County says no to Belhaven loan

Published 5:56 pm Tuesday, June 2, 2015

A second attempt by the Town of Belhaven to secure a loan from the county failed.

In the Beaufort County Board of Commissioners’ regular meeting Monday, the board voted 6-1 against the second request to loan the town $643,000 for the town’s effort to reopen the hospital closed by Vidant Health on July 1, 2014.

The board also voted, 6-1, not to bring the issue up again for six months.

Commissioner Hood Richardson, who is vice chairman of the Pungo Medical Center board, the nonprofit corporation created to reopen and operate the hospital, made the motion and was the lone dissenting vote.

Last year, Vidant representatives said the small, rural hospital was not sustainable, offering instead to build a 24/7 clinic from which emergency patients would be funneled via air or land to Vidant Health in Greenville. But since hospital’s doors closed, Belhaven Mayor Adam O’Neal, the town council and other stakeholders have embarked on a campaign to reopen the hospital.

At May’s Board of Commissioners meeting, O’Neal went before the board to request the loan, which he says will allow the town to pay fair market value for the hospital property. While the property has been appraised at a value of over $5 million, the Town of Belhaven owns a 100-foot swath through the middle of the hospital — an extension of Allan Street. Without the 100-foot piece, the property’s value drops to $643,000, according to Richardson. A loan from the county would have been used to secure the land, which would then be used to secure a $6 million USDA loan — a pivotal piece in opening the hospital again.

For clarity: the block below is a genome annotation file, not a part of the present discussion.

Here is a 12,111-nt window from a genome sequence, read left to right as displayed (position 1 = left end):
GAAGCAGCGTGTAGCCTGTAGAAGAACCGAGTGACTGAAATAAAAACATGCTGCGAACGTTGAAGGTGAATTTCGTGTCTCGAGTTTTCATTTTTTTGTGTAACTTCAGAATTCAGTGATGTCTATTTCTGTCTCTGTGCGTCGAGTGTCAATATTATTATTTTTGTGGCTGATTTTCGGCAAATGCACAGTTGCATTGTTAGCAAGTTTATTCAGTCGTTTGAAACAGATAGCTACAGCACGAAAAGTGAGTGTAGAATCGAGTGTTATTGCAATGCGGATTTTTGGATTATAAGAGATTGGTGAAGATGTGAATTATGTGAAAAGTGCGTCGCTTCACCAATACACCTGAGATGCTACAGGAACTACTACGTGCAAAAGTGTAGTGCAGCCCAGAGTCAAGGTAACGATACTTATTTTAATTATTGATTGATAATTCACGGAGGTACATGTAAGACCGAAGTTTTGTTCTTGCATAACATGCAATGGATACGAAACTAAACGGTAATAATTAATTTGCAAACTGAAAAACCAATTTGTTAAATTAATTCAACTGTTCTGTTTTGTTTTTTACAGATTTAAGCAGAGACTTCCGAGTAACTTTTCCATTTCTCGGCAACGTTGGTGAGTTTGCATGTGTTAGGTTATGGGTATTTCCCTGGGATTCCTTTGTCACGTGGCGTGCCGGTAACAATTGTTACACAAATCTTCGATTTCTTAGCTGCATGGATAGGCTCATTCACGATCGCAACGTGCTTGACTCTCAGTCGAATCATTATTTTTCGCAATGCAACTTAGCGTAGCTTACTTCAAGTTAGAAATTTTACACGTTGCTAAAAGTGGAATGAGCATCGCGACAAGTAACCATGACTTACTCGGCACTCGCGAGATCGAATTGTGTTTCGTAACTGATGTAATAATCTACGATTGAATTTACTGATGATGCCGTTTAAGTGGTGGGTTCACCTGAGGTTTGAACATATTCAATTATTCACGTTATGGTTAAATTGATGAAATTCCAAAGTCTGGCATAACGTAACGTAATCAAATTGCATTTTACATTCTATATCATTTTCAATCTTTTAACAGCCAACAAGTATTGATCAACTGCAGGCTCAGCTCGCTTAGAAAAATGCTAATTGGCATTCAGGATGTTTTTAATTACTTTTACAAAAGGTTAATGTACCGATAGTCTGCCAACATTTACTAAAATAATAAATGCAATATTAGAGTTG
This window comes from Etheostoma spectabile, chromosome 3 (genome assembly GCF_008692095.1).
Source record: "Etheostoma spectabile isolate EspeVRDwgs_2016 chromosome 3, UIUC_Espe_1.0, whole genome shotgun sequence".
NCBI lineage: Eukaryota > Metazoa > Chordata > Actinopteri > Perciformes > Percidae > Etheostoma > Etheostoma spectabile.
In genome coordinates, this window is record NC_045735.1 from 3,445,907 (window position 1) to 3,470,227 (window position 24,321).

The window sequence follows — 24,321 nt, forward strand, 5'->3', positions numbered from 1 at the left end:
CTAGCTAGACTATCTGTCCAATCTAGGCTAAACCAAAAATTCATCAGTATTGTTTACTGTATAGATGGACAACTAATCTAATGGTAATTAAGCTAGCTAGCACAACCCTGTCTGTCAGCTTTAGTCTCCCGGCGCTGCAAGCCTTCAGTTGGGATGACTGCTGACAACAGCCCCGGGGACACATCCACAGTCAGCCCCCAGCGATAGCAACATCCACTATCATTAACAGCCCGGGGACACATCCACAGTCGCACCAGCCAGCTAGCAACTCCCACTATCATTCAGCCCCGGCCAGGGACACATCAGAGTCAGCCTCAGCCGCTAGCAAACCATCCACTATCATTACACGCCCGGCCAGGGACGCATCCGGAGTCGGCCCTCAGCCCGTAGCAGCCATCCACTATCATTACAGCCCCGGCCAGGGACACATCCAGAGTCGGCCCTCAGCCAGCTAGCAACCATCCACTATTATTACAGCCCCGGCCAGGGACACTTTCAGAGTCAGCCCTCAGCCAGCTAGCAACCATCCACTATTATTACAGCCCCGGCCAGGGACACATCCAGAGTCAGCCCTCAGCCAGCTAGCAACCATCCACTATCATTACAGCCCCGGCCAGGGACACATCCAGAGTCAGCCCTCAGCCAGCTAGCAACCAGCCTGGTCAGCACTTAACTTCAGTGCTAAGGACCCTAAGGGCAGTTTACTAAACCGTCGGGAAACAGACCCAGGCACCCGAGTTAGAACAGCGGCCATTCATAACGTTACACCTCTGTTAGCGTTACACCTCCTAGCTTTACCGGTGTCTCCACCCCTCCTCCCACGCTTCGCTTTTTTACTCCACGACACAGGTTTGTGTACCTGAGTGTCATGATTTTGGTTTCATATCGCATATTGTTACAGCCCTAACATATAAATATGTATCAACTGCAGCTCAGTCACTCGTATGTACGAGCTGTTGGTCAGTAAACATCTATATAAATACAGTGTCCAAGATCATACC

The board declined to vote on the issue in front a large crowd of Belhaven hospital supporters last month. The vote on Monday night was in the negative, though Richardson said the loan “won’t cost the county one dime:” the county could take out a second mortgage on the hospital, and the county has the ability to raise Belhaven taxes to ensure repayment.

Commissioner Ron Buzzeo told the board he wasn’t comfortable voting in favor of the loan because his request for more information about the parties involved in the process had yet to receive a response. Buzzeo said before last month’s meeting, he asked O’Neal for due diligence reports, financial records and references for New Frontier Hospitals, the entity contracted to management the hospital once reopened.

“I asked for them a month ago, and have not received them,” Buzzeo said. “I think we’re being asked to make a decision based on a lack of information.”

Commissioner Frankie Waters said the issue for him is money.

“(The viability) is based on the fact that the 24/7 clinic is never going to open, but it’s under construction right now,” Waters said. “I’ve never seen a business be a success when the balance sheet is full of debt. And this balance sheet is full of debt. … If this county wants to spend money, I think we need to spend it on the paramedics, not on a hospital that has struggled and struggled and struggled for years.”

After the subsequent vote to not bring the issue before the board for six months, Richardson told fellow commissioners, “This is a heartless board; this is a cruel board; this is a sinful board, from the standpoint of looking out for the citizens of Beaufort County.”

The vote comes as O’Neal, civil rights advocate Bob Zellner and a group of rural health care advocates from 14 states are walking 273 miles to Washington, D.C., to rally on the Capitol steps and lobby legislators to address the nationwide issue of dwindling health care in rural communities.